FLORIDA POLITICS

Changing political demographics bode well for Florida Democrats

 
 
REID
REID

joyannreid@gmail.com

Marco Rubio raised some eyebrows last week when he said immigration really isn’t all that important an issue, at least as compared to the GOP’s impossible dream of repealing or defunding Obamacare.

Rubio said it on Fox News, where to his point, immigration is of interest mainly when framed as scary hoards of Mexicans kicking down sections of the border fence and charging in screaming and waving pitchforks and blank welfare sign-up forms.

The Florida senator may seem to be abandoning his prime directive, which was supposed to be broadening the appeal of the GOP among Latino voters by showing off the party’s new solution and compassion-driven approach. But what Rubio is actually doing is getting real. His party’s base doesn’t want immigration reform. A recent National Journal poll found that 54 percent of Republicans want their party to be more, not less, right wing. And as unrealistic as it is, they really, really want to undo Obamacare.

If Rubio wants a shot at being part of a presidential ticket in 2016, he’s going to have to do something to regain momentum against the showboating Canadian (who’s also totally fine with the birthers . . . ) Ted Cruz And if he doesn’t go for the top job, Rubio’s still looking at a re-election campaign with Florida having gone blue two presidential cycles in a row.

According to a blog post by Steve Schale, who crunches numbers on the Florida electorate better than anyone, of the more than 1.5 million new voters added to the rolls since November 2006, 61 percent “are either black (African-American or Caribbean) and/or Hispanic.” And two-thirds of those new black and brown voters, 600,000, registered as Democrats, while only 56,000, or just 6 percent, signed up for the GOP. Black voter registration actually accounted for the biggest chunk of new Democratic registrants from 2006 through 2012.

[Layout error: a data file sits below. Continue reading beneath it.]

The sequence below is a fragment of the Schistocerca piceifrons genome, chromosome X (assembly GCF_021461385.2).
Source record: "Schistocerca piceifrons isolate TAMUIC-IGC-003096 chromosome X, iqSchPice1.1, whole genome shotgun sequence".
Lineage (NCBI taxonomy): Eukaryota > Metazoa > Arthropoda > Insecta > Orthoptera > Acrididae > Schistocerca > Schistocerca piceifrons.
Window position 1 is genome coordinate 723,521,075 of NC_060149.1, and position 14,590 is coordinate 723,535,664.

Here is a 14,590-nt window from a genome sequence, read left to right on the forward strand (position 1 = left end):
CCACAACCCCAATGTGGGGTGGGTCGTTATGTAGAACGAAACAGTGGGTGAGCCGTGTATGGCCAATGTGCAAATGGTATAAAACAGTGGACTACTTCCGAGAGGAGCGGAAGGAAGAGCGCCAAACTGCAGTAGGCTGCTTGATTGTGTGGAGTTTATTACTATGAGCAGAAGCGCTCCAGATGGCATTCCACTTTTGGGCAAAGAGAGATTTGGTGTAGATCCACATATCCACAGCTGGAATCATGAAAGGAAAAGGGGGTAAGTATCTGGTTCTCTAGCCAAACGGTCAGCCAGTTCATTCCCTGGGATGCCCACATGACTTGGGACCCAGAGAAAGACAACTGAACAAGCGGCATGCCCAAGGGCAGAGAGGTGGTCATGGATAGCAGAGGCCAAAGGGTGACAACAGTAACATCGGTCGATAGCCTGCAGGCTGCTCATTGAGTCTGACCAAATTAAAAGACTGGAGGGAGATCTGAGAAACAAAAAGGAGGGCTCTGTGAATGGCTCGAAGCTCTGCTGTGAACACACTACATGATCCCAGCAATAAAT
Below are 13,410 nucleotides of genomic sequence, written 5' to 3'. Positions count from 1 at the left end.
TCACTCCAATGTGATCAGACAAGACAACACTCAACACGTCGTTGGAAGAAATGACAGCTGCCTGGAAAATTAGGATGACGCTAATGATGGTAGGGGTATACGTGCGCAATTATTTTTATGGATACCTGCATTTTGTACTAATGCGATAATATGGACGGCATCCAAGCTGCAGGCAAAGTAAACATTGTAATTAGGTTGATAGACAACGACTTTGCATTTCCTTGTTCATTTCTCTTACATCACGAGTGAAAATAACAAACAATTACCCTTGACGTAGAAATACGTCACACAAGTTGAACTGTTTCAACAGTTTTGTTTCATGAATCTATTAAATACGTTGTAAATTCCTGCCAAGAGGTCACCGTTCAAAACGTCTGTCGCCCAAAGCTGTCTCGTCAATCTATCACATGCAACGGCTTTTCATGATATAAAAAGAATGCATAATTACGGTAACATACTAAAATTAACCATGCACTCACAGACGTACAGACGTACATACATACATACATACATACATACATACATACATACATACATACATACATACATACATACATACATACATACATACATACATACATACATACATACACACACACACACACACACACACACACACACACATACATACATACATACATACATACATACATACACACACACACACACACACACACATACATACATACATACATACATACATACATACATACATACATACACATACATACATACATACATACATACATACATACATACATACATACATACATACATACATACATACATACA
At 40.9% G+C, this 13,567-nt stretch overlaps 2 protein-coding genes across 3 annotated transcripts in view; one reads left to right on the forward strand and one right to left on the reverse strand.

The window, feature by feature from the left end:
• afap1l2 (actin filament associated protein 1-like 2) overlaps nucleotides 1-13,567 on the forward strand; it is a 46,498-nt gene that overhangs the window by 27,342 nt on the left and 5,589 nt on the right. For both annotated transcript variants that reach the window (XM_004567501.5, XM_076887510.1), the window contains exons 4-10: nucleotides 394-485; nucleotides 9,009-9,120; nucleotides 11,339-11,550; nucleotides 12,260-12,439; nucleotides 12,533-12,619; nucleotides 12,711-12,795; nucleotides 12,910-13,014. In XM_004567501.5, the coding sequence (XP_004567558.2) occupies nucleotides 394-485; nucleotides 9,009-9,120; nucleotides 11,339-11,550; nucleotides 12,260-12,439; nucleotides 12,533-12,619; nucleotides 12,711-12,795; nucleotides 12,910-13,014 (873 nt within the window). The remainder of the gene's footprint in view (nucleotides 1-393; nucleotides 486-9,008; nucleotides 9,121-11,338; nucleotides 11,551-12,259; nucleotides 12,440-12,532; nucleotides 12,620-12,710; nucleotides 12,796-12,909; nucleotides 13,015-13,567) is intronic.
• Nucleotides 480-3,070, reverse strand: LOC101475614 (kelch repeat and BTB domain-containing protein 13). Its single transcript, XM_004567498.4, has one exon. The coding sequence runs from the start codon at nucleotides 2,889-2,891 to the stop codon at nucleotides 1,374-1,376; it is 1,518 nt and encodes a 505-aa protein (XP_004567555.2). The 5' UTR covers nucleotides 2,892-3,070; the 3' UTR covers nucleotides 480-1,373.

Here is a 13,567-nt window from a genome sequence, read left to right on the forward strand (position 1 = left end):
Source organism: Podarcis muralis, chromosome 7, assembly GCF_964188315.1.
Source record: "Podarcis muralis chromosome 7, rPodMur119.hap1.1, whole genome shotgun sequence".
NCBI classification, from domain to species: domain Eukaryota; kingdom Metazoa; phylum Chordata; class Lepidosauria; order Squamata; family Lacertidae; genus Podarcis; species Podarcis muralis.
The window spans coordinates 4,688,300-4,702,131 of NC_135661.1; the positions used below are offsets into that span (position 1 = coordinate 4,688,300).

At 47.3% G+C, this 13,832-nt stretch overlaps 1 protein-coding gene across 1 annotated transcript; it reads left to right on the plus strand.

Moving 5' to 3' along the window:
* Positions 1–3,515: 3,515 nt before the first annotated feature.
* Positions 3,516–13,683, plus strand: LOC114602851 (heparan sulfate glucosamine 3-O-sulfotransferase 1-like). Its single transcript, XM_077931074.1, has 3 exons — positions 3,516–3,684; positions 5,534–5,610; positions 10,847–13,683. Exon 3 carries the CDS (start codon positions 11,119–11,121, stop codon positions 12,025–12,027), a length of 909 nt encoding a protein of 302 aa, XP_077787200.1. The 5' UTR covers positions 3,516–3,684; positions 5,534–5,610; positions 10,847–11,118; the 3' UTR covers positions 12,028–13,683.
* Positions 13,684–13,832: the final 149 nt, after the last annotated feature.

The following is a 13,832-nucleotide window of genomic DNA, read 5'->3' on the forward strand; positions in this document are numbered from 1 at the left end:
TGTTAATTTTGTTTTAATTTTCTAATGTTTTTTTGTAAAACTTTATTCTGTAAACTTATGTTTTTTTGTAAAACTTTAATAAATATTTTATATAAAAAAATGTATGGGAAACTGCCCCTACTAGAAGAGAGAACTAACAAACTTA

At the same time, Florida is becoming more politically and regionally segregated, with Democrats increasingly confined to the ethnically diverse south and central parts of the state, and Republicans locking down the whiter north and Panhandle. Schale writes that at the same time black and brown voters surged post-2006, the number of white registered Democrats dropped by 100,000, indicating many Northern Florida “Dixie Dems” are aligning their party affiliation with their Republican voting habits. It’s a trend that’s taking place across the South.

In Florida, Republicans may be making zero inroads with minority voters, but their red counties are still eating up the most vote share. So a Republican candidate who wants to win, not just look good in the op-ed pages, needs big turnout in the northern, rural and red counties. That doesn’t require votes from Hispanic or black voters, who don’t live there in large enough numbers.

So Rubio likely has made the calculation that he can’t afford to anger his base just to make some history with John McCain and President Obama, while storing up long-term chits for the national party on immigration. Call it a lack of political courage if you want. Or call it constituent service.

Meanwhile, if Rubio is this jittery three years out, imagine how Rick Scott feels.

Nationally, Democrats are itching for payback for the 2010 midterm, when thanks to a base that stayed home in a census year, they lost seven governor’s mansions and the U.S. House.

Given the redistricting bonanza Republicans reaped in 2010, disgruntled voters probably can’t take out their anger over right-wing policies on healthcare, voting rights, women’s reproductive freedom and immigration on House members.

And more Democratic senators face tough re-elections in 2014 than Republicans.

So if Democrats succeed in nationalizing the 2014 election, it will be unpopular purple and blue state Republican governors like Rick Scott (and Tom Corbett in Pennsylvania, Rick Snyder in Michigan, and Paul LePage in Maine) — not ambitious young senators — who pay the immediate price. And the Florida governor is the most vulnerable of the group.

So it’s not surprising that Scott, who’s dealing with a Capitol sit-in and losing heads of government departments faster than Solantic can charge state workers for a drug test, is falling back on what he knows — rolling the dice on another minority voter purge, because the last one went so well.

Failing that, he could always call for the repeal of Obamacare.

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